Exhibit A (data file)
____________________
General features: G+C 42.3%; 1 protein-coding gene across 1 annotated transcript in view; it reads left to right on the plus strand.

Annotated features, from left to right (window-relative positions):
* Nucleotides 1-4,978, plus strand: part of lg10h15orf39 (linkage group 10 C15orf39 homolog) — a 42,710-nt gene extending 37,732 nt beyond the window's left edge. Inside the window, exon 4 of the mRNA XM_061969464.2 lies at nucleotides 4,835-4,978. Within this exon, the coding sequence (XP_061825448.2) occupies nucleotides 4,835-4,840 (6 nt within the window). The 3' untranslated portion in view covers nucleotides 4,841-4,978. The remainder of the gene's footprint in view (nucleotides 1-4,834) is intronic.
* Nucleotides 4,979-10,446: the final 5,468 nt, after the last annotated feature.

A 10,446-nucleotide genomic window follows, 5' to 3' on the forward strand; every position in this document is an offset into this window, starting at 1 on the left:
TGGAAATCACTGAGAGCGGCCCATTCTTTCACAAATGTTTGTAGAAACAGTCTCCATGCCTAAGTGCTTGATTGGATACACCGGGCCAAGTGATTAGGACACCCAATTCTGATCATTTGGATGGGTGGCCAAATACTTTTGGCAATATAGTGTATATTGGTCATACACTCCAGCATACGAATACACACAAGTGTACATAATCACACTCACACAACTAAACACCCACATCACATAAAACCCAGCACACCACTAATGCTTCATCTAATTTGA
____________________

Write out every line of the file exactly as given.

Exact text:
General features: G+C 42.3%; 1 protein-coding gene across 1 annotated transcript in view; it reads left to right on the plus strand.

Annotated features, from left to right (window-relative positions):
* Nucleotides 1-4,978, plus strand: part of lg10h15orf39 (linkage group 10 C15orf39 homolog) — a 42,710-nt gene extending 37,732 nt beyond the window's left edge. Inside the window, exon 4 of the mRNA XM_061969464.2 lies at nucleotides 4,835-4,978. Within this exon, the coding sequence (XP_061825448.2) occupies nucleotides 4,835-4,840 (6 nt within the window). The 3' untranslated portion in view covers nucleotides 4,841-4,978. The remainder of the gene's footprint in view (nucleotides 1-4,834) is intronic.
* Nucleotides 4,979-10,446: the final 5,468 nt, after the last annotated feature.

A 10,446-nucleotide genomic window follows, 5' to 3' on the forward strand; every position in this document is an offset into this window, starting at 1 on the left:
TGGAAATCACTGAGAGCGGCCCATTCTTTCACAAATGTTTGTAGAAACAGTCTCCATGCCTAAGTGCTTGATTGGATACACCGGGCCAAGTGATTAGGACACCCAATTCTGATCATTTGGATGGGTGGCCAAATACTTTTGGCAATATAGTGTATATTGGTCATACACTCCAGCATACGAATACACACAAGTGTACATAATCACACTCACACAACTAAACACCCACATCACATAAAACCCAGCACACCACTAATGCTTCATCTAATTTGA